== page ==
Using statistics in public relations
Statistical information and analysis is often the subject of public relations output, whether it is to raise awareness, influence behaviour, inform decision makers, or help others hold organisations to account.
Effective use of statistics can both achieve day-to-day goals and contribute over time to enhanced reputation. Good and accurate use of statistics can help to establish credibility and to increase influence. Poor use of statistics can lead to loss of trust and reduced authority.
In collaboration with the Market Research Society, the Royal Statistical Society developed guidelines on using statistics in communications for the Chartered Institute of Public Relations (CIPR).
The Society has worked with the CIPR's Science, Technology, Engineering and Mathematics group to deliver workshops on the basics of statistics. Future workshops will be advertised here.
Workshop, 17 May 2012
This workshop covered a wide range of issues including:
Statistical basics: averages - mean, median and mode, and when each is a better choice; percentages - and how to use them without causing confusion; absolute and relative risks - and how to avoid being alarmist and inaccurate; odds-ratios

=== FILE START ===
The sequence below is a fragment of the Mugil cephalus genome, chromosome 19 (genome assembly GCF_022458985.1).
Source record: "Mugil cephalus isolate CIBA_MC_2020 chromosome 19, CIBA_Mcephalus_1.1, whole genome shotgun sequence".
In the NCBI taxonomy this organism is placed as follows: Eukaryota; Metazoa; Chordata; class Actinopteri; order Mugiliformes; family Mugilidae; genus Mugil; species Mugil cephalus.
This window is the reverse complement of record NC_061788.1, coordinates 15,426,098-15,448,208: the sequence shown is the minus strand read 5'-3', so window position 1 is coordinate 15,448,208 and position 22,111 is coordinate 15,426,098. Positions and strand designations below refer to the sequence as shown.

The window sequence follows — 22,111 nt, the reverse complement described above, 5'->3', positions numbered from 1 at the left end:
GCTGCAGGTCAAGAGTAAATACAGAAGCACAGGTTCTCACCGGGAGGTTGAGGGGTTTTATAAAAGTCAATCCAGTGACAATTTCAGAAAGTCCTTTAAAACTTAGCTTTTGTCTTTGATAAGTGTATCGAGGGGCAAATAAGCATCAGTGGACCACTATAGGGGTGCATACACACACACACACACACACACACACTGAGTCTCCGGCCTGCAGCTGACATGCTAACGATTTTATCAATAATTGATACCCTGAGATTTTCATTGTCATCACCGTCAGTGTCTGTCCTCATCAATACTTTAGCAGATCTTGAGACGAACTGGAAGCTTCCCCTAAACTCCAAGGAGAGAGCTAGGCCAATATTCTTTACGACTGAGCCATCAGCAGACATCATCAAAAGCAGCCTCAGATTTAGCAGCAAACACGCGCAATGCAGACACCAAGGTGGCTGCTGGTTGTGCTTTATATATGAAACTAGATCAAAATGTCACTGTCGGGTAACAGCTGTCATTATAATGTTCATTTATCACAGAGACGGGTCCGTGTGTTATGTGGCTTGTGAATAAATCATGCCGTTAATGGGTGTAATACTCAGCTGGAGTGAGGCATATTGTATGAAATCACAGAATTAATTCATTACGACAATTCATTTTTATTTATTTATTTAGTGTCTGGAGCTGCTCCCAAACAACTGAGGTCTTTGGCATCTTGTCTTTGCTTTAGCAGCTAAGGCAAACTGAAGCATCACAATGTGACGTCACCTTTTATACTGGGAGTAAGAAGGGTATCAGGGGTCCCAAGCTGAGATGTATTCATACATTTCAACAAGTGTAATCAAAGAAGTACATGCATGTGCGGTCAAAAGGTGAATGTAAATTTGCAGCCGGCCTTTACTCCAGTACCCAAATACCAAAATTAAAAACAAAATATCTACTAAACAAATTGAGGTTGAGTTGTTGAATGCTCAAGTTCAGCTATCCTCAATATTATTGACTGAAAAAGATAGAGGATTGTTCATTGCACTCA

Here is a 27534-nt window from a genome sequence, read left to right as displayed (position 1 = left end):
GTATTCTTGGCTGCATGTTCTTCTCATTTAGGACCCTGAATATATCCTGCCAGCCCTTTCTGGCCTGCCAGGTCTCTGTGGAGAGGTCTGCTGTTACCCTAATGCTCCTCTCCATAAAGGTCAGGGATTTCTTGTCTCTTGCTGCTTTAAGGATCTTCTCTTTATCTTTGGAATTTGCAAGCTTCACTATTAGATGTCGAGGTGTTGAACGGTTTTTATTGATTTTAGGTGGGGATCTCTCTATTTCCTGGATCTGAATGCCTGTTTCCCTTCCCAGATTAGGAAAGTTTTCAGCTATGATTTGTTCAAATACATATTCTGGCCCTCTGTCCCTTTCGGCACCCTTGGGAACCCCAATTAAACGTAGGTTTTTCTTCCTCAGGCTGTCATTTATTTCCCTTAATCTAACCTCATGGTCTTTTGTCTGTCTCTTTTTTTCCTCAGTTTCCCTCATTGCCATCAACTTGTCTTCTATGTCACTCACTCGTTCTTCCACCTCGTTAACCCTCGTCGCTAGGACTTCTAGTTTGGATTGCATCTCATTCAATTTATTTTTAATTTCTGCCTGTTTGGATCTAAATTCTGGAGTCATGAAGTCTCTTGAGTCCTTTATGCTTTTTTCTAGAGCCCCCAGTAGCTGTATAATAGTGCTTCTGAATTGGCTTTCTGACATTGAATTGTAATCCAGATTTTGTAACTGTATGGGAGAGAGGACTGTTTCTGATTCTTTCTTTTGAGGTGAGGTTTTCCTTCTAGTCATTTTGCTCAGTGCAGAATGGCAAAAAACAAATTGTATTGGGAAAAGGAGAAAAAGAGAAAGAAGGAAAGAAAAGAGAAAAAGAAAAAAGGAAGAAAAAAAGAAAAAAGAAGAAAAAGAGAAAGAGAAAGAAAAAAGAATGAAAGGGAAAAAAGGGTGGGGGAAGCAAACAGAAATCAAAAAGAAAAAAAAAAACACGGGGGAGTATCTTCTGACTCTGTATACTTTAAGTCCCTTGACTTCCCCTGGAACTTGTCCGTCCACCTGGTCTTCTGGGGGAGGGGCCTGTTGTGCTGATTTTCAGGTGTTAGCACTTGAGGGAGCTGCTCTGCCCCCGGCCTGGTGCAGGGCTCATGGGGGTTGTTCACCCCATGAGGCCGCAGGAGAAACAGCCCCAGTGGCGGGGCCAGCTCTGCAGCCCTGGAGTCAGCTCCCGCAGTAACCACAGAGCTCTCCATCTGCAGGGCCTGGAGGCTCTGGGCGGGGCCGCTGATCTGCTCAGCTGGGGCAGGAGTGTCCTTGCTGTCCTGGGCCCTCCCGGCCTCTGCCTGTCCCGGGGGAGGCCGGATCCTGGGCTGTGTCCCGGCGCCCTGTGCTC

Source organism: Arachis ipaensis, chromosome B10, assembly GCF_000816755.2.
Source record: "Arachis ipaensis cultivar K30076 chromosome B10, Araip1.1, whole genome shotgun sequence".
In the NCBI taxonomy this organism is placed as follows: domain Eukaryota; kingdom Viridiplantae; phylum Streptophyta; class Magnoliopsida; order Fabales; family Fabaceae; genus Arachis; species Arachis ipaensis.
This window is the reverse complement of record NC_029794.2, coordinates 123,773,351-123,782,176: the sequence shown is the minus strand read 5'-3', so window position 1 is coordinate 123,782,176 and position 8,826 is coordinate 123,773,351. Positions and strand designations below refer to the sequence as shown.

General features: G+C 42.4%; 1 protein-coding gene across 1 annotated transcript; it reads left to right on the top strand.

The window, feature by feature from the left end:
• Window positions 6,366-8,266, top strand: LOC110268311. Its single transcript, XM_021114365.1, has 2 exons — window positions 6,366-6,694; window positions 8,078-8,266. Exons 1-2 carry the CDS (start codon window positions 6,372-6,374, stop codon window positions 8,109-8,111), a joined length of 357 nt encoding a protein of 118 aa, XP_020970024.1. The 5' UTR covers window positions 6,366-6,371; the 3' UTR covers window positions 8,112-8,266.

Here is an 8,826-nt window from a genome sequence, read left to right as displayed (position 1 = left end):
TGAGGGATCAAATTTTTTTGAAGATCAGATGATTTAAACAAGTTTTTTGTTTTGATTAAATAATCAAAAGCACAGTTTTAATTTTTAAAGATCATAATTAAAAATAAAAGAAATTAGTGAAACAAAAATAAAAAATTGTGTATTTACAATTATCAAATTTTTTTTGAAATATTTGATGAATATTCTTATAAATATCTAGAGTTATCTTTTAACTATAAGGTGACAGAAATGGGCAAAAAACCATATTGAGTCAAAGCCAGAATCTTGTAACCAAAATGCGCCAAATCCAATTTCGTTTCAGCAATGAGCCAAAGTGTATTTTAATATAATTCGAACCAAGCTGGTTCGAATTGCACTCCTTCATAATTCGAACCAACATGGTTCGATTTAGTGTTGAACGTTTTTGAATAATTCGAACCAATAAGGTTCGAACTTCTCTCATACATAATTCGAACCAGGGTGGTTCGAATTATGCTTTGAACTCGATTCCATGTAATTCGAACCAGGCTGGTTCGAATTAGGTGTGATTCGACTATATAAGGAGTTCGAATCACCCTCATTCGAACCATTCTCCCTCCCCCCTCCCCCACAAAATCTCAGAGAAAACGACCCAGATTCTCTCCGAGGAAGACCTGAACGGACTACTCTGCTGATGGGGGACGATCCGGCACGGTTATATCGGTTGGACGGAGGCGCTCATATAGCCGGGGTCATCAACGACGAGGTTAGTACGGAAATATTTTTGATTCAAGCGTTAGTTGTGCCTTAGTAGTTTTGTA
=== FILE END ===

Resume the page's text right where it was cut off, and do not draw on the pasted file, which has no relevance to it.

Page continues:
Using surveys in PR campaigns: sample sizes; representative samples - and why self-selecting surveys are often misleading; margins of error - and judging if a difference seen in your sample is statistically meaningful
Sourcing, analysing and visualising data: where to find data and simple ways to analyse it; how good graphics will help tell the story in the text
Avoiding statistical pitfalls: common mistakes that can undermine your messages - and reputation
Download the main presentation (Powerpoint format, 9.5Mb)
Download the presentation on odds-ratios (PDF format, 79kB)